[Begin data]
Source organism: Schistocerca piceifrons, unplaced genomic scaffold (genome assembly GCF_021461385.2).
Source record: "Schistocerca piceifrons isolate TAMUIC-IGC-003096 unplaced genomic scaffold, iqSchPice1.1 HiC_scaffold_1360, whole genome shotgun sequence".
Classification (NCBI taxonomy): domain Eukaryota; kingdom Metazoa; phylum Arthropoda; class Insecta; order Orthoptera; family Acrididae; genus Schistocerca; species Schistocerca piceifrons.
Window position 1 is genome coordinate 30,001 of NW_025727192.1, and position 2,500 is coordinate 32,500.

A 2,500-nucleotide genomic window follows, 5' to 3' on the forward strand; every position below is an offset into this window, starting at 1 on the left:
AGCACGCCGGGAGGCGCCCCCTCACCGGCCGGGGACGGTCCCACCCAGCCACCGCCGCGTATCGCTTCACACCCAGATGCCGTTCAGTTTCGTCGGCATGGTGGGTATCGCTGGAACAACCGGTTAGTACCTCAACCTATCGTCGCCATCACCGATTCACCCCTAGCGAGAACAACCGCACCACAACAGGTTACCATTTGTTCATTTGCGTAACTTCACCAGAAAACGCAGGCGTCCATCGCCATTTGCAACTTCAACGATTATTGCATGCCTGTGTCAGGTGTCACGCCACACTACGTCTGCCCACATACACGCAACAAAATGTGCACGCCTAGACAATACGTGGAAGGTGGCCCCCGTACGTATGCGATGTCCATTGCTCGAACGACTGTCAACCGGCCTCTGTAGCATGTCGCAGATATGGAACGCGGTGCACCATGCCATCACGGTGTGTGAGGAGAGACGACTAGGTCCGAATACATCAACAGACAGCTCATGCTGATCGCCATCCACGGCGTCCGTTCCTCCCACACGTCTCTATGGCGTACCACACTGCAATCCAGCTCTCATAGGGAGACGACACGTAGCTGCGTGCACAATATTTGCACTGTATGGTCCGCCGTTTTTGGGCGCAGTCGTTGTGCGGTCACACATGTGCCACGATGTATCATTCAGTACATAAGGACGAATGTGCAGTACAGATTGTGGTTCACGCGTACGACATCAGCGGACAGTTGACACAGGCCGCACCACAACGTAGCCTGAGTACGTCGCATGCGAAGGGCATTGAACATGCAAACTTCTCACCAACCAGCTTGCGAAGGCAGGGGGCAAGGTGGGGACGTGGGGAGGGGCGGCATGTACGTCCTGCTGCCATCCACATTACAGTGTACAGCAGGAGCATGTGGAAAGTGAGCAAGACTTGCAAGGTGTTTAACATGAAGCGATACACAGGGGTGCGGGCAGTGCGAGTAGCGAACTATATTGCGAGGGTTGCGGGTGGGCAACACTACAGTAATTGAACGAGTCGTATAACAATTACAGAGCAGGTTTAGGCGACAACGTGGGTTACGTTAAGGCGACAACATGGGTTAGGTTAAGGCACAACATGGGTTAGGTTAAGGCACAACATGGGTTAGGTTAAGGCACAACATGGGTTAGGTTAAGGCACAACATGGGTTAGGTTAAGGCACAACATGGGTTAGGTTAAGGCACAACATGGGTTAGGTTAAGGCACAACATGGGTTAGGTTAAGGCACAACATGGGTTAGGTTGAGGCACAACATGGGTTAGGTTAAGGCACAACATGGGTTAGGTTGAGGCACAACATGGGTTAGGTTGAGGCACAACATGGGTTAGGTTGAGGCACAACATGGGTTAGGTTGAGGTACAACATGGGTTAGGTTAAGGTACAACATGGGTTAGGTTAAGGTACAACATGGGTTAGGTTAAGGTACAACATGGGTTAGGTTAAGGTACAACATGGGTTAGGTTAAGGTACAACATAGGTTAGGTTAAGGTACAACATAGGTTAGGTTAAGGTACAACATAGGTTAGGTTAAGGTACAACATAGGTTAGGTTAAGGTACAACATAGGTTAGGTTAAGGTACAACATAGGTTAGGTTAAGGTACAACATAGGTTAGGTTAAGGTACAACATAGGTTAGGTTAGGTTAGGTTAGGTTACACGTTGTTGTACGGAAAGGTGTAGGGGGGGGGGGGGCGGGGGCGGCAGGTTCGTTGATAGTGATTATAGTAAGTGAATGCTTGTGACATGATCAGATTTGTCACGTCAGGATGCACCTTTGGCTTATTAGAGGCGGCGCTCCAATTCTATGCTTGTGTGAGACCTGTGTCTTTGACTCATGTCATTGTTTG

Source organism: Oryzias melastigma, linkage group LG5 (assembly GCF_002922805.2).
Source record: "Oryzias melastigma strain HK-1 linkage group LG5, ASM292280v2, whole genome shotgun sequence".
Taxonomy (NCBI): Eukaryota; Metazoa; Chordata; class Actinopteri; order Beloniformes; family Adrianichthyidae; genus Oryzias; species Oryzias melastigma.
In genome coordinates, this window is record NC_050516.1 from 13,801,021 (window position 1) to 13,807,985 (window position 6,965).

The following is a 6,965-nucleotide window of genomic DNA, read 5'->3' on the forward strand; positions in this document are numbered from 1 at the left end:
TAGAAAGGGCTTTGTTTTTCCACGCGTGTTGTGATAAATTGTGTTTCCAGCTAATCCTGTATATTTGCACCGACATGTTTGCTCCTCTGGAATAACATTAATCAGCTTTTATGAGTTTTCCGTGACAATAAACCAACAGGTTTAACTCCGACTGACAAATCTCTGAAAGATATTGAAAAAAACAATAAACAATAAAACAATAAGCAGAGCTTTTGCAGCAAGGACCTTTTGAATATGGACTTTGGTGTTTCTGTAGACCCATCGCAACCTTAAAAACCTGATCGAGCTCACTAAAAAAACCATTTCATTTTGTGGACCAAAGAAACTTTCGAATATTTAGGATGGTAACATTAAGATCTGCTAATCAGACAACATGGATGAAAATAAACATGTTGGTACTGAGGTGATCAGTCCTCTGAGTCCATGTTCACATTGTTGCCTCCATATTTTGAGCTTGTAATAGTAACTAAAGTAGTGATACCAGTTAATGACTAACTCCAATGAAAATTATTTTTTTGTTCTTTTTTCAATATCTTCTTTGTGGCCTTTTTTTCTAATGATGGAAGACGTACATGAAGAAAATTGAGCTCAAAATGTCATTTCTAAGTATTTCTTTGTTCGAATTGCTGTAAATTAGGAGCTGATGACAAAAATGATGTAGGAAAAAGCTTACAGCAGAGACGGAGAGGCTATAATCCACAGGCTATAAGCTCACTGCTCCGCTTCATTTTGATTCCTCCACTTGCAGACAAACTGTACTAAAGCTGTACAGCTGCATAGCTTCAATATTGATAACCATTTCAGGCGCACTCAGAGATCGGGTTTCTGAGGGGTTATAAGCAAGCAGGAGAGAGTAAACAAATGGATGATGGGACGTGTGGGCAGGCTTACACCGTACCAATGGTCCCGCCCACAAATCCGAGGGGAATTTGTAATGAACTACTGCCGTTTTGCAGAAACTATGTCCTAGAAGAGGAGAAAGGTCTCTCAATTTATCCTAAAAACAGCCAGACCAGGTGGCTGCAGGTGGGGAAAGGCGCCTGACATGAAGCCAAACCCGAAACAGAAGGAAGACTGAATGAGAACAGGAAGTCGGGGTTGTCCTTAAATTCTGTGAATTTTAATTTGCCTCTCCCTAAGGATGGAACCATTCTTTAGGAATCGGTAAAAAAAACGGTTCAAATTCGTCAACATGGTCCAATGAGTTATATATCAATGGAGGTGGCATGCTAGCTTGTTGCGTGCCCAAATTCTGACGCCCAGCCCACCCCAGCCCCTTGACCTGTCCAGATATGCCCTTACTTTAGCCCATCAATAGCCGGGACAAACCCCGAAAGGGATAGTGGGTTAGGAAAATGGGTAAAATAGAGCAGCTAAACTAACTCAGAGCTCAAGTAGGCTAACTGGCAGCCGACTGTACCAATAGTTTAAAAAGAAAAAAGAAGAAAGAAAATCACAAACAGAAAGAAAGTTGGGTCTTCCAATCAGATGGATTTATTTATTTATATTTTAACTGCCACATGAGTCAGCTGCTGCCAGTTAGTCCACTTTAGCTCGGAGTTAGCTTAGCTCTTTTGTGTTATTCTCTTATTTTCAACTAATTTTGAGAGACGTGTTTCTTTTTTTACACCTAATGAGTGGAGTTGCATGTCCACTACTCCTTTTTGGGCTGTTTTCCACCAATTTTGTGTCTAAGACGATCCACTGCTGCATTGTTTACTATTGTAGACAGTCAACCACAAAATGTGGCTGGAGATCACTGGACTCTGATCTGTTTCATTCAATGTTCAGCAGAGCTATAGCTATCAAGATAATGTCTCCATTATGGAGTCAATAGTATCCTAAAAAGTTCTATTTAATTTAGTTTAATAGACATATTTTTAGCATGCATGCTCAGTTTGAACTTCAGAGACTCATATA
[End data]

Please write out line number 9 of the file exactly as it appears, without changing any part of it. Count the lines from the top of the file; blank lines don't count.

Taxonomy (NCBI): Eukaryota; Metazoa; Chordata; class Actinopteri; order Beloniformes; family Adrianichthyidae; genus Oryzias; species Oryzias melastigma.